In the last poll I had asked you the objective of your IPO investment, and you had three options:
- To get a good stock for the long term.
- To sell on listing and make a quick buck.
- I don’t invest in IPOs
Here is the results of that poll, and I will make a couple of points about long term investing in IPOs and short term listing gains as well.
IPOs as a Long Term Investment Vehicle
If you look at the picture above (you might need to click it) – the graph at the lower half shows you the number of IPOs in a particular month in 2010 on one axis (the bars), and the Nifty close at the end of the month on another axis (the red line).
You can see that in the last couple of months or so the number of IPOs have increased quite a bit, and Nifty has rose to highs as well.
Since the promoters are trying to maximize the money they can raise from the market it is only natural that there are more issues in the market when the sentiment is positive, and there is general euphoria in the markets.
If you had a company would you take it public when there is blood on the streets, or when everyone is gung – ho about stocks?
This is an important thing to keep in mind for long term investors. If you are looking at a time horizon of several years, and you feel that the promoters of the company have not left much on the table for investors then it is probably better to wait for the markets to settle down, and initiate a position when the markets are not close to their all time peaks.
At the same time if you like a company because of its fundamentals and feel that the issue has been priced attractively – by all means – go for it.
This is just meant as a piece of caution because you will hear and read a lot about IPOs at about the time the markets are high, so that’s one thing to keep in mind while investing in them for the long term.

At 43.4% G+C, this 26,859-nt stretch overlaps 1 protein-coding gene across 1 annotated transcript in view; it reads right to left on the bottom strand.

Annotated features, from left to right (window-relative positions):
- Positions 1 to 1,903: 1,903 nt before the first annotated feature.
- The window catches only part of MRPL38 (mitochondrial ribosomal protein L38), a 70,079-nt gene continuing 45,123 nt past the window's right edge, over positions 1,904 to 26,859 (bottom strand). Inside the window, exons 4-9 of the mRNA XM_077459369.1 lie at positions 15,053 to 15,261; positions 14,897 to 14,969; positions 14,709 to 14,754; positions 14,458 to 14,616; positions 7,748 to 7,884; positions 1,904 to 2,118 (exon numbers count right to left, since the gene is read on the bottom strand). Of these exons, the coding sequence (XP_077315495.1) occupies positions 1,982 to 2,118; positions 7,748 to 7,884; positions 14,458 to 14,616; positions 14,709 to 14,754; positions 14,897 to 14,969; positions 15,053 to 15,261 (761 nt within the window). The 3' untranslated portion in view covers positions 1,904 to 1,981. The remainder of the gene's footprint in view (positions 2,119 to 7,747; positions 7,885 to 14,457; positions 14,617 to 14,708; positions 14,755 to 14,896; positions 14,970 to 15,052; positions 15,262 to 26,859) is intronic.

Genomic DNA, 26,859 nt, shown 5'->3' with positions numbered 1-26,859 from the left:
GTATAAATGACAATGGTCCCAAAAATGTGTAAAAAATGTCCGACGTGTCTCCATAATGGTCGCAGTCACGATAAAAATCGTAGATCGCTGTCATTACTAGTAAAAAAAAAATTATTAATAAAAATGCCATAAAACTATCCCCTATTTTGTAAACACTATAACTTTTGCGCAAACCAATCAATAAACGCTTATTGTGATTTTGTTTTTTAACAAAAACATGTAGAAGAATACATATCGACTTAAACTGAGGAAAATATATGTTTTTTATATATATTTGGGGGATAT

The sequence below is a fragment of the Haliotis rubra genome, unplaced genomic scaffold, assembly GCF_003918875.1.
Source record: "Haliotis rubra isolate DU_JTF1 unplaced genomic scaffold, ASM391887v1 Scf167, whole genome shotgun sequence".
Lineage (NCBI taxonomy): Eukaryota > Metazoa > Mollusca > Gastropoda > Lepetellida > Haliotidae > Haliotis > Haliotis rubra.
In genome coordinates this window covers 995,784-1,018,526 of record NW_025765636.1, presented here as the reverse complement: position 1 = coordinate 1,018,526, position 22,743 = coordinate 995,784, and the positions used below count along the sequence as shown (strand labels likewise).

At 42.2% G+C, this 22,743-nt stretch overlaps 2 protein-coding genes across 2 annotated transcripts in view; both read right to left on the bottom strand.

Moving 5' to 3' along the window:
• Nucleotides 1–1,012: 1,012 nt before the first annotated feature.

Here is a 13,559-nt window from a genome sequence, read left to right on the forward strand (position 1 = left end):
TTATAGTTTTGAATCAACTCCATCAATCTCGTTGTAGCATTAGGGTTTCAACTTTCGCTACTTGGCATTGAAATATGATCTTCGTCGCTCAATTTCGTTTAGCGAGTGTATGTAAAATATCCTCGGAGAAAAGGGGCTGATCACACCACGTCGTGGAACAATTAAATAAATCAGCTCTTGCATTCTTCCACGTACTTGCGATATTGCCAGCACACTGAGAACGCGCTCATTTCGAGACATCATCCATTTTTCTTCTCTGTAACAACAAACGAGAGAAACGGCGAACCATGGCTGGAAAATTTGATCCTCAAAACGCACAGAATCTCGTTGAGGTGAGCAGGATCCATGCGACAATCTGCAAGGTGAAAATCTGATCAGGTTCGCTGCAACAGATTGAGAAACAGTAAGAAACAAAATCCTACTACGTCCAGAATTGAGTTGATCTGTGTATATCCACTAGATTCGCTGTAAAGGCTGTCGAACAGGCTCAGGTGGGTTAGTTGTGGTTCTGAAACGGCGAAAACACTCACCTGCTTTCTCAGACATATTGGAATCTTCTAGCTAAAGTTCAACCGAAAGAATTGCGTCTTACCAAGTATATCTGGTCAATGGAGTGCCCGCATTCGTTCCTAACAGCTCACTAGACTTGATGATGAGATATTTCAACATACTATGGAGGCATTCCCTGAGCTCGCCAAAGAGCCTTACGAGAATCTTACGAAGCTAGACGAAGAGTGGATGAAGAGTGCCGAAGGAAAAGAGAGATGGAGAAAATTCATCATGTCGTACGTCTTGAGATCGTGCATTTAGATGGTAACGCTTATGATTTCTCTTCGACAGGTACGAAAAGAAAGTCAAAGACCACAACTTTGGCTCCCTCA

IPOs for Listing Gains
In August I took all the IPOs that had came out in 2010 (till that point), and plotted their returns to see how they fared. The results were quite mixed. Here is how that looked.
Even though the data has not been updated, the point still remains that you have to do a bit of a guess-work in determining which one of your IPOs will get you a good listing, and which ones will be just dud issues. If it’s too apparent that pricing is attractive then the over-subscription will be high and you won’t be left with much money.
Personally, making a quick buck at listing gains doesn’t attract me in the slightest, but that’s just my view, and no reason why it should turn you away. I’d just say that take stock of the IPOs you have invested over the years, the money you have made, and the money you have blocked in them. How would that compare to simply investing in a mutual fund or even a fixed deposit? A little bit of introspection might change your mind.
Lastly, thanks to all of you for voting, and I’d love to hear what your experience with IPO investing has been, and also like to hear any poll topics that you might want to see here.